Saudi Arabia, Iran unit in ISIL aversion

تم نشره في Sat 28 June / Jun 2014. 11:28 PM - آخر تعديل في Sat 28 June / Jun 2014. 11:30 PM
  • Fighters of the Islamic State of Iraq and the Levant (ISIL) stand guard at a checkpoint in the northern Iraq city of Mosul, June 11, 2014. (Reuters)

Reuters and al-Ghad

DUBAI/AMMAN - Saudi King Abdullah and Iran's supreme leader Ayatollah Ali Khamenei were united on Saturday in aversion against Iraq-grown "terrorist" group who is threatening the region's stability.

Saudi King Abdullah, in a Ramadan message on Saturday, vowed to crush Islamist militants threatening the kingdom, the state news agency reported, saying the world's top oil exporter would not tolerate "a band of terrorists".

The remarks came two days after the monarch ordered all necessary measures to protect the country against potential "terrorist threats" resulting from turmoil in neighboring Iraq, where Sunni Islamist militants have captured some cities from the government of Shi'ite Prime Minister Nouri al-Maliki.

"We will not let a band of terrorists who have taken religion as a disguise behind which they hide private interests to terrorize the protected Muslims, to touch our homeland or any of its sons or its protected residents," King Abdullah said in a message at the start of the Muslim holy month of Ramadan.

Saudi Arabia crushed al Qaeda after the Islamist militant group began a campaign of bombings and attacks on vital installations and expatriate compounds in the kingdom.

The U.S.-allied kingdom has been rattled by a lightning advance through Iraq by Sunni militants spearheaded by Islamic State in Iraq and the Levant (ISIL) - aided by other Sunni Muslim militants, tribal leaders and remnants of Hussein's Baath Party - which seized swathes of the country this month.

Saudi Arabia shares an 800-km border with Iraq.

The birthplace of Islam, it sees itself as a champion of pure Sunni Muslim values and regards Shi'ite Iran as its main regional foe.


Khamenei called the Iraq conflict a "showdown between humanity and barbarian savagery" and criticized Western media for portraying it as a war between Shi'ite and Sunni Muslims.

Outside powers have often exploited ethnic and religious divisions in Muslim states and "they dream of a war between Shi'ites and Sunnis" that would not happen, he said in Tehran, according to an official statement.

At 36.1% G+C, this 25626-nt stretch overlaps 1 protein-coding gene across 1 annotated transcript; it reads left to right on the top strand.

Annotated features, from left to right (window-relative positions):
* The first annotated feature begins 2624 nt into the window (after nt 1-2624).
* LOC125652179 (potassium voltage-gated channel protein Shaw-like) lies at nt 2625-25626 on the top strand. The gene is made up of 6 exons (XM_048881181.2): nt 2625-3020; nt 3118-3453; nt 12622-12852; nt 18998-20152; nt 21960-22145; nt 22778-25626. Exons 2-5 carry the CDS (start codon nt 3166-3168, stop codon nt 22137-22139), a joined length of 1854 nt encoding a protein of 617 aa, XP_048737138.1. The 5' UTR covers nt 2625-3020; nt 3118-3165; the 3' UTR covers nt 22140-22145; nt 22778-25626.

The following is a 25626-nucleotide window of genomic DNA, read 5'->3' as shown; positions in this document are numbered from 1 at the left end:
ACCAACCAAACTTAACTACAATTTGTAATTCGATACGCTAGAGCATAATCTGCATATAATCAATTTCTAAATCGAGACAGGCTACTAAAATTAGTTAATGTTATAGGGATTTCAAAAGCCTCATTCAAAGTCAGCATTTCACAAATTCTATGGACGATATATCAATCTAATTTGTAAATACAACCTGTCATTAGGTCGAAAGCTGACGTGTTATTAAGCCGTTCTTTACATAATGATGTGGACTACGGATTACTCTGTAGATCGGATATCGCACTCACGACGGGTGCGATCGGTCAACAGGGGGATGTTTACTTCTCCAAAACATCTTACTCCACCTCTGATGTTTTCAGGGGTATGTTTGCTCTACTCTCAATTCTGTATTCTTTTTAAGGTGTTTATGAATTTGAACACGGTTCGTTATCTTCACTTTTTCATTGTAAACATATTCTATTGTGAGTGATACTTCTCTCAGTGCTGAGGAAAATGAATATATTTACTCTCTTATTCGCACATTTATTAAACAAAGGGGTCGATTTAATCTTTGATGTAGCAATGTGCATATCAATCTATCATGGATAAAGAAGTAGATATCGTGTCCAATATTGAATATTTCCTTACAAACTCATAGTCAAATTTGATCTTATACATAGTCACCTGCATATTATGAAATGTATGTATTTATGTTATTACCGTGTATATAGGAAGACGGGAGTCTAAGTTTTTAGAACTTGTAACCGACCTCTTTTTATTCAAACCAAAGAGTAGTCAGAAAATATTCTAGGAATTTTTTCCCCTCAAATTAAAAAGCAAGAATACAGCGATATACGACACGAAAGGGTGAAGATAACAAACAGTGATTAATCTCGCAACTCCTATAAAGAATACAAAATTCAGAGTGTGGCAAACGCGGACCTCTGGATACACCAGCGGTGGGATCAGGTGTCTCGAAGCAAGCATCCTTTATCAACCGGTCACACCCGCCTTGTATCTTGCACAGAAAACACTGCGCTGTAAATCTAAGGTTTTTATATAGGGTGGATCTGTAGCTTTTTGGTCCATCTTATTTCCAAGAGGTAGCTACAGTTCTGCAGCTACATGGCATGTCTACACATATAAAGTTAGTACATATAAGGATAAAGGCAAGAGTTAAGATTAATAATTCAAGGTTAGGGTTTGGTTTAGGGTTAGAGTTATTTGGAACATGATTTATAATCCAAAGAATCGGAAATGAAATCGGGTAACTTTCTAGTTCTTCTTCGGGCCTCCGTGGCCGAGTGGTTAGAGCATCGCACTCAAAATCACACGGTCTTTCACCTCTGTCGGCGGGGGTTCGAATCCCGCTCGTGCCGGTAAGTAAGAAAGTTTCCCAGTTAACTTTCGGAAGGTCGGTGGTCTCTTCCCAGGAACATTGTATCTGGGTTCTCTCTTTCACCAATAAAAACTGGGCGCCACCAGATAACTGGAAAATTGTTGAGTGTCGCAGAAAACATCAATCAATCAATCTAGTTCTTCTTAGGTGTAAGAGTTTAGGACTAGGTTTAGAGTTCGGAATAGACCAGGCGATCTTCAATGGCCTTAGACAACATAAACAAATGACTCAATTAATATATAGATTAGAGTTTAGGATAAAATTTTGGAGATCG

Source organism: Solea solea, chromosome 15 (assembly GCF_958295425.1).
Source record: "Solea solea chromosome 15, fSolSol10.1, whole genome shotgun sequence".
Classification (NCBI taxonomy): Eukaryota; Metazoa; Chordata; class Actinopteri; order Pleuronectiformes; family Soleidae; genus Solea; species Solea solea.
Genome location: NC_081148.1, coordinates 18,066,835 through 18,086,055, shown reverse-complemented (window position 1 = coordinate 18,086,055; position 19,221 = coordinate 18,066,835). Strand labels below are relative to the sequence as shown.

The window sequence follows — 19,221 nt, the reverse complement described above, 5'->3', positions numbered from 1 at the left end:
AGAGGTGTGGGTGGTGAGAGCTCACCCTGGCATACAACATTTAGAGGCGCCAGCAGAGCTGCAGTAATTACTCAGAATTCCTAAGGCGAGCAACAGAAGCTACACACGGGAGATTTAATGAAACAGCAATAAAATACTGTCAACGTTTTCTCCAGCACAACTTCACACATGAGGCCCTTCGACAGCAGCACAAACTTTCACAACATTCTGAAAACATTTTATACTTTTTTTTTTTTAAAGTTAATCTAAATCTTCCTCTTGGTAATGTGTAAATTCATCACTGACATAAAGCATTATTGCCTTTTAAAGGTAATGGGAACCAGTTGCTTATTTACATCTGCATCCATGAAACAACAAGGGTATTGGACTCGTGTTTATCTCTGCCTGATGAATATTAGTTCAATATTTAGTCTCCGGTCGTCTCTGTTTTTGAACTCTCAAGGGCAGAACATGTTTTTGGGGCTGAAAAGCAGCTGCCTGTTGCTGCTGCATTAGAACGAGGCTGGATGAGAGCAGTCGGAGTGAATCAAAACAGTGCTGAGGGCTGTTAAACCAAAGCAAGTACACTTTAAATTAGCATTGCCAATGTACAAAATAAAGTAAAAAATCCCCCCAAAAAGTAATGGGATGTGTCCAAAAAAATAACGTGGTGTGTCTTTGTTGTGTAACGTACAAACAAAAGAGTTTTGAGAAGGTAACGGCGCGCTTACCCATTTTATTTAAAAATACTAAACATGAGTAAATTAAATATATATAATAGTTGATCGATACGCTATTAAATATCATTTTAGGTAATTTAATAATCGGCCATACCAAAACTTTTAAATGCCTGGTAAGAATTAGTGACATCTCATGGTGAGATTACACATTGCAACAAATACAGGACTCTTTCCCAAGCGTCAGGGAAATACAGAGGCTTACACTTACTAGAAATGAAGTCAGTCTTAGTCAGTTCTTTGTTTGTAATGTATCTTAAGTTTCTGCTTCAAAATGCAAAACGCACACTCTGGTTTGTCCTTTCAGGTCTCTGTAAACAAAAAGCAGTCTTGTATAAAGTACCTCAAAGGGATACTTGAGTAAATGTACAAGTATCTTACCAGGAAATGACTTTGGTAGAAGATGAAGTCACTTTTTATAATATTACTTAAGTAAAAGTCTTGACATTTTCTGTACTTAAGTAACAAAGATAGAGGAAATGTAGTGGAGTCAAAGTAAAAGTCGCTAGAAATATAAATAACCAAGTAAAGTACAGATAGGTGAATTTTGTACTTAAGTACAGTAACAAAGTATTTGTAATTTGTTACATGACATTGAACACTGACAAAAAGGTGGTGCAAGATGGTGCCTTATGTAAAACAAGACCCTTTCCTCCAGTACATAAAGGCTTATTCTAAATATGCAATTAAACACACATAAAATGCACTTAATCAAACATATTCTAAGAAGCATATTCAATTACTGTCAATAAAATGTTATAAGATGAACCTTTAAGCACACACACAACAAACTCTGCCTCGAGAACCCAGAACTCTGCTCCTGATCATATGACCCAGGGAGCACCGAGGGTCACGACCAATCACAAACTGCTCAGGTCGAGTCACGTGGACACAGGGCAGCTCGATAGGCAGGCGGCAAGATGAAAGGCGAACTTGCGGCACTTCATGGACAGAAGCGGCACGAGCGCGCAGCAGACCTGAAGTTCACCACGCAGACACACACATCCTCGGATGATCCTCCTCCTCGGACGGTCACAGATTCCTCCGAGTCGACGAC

He warned against what he called Western propaganda about "a cast of morons and Saddam Hussein leftovers," apparent references to the radical Sunni ISIL group and Sunni tribes who once sided with the country's deposed dictator and now fight with ISIL.

"The incident in Iraq is not a war between Shi'ites and Sunnis," Khamenei said at a meeting with families of victims of a 1981 bombing that destroyed the Tehran headquarters of the ruling Islamic Republic Party in 1981.

"It is a battle between supporters and opponents of terrorism, it's a war between fans of America and the West and those favoring independence for their nation," he said of the Iraq violence. "It’s a showdown between humanity and barbarian savagery."

ISIL Sunni militants have seized a broad swath of territory in northern and western Iraq in recent weeks in their quest to topple the government of Prime Minister Nuri al-Maliki, a Shi'ite, and set up a classic Islamic caliphate.

Deeming Shi'ites to be heretics, ISIL militants have posted videos showing executions of government troops upon capture. Iranian media are rife with reports of other atrocities allegedly committed by ISIL.

Disgruntled Iraqi Sunnis accuse Maliki of excluding them from power, which has prompted some Sunni tribes and former Saddam loyalists to join ISIL's armed rebellion.

Iran is a close ally of Maliki and its official reaction has been guarded as the ruling clergy sought to play down the idea of a showdown between Shi'ites and Sunnis, who make up the overwhelming majority in the Muslim world.

In his speech, Khamenei characterized the events in Iraq and elsewhere in the Middle East as a Western conspiracy.

Last week, Khamenei said he opposed intervention in Iraq by the United States or any other country to stop ISIL. President Barack Obama has said he would not send ground forces back to Iraq, limiting assistance to military advisers, intelligence and surveillance operations.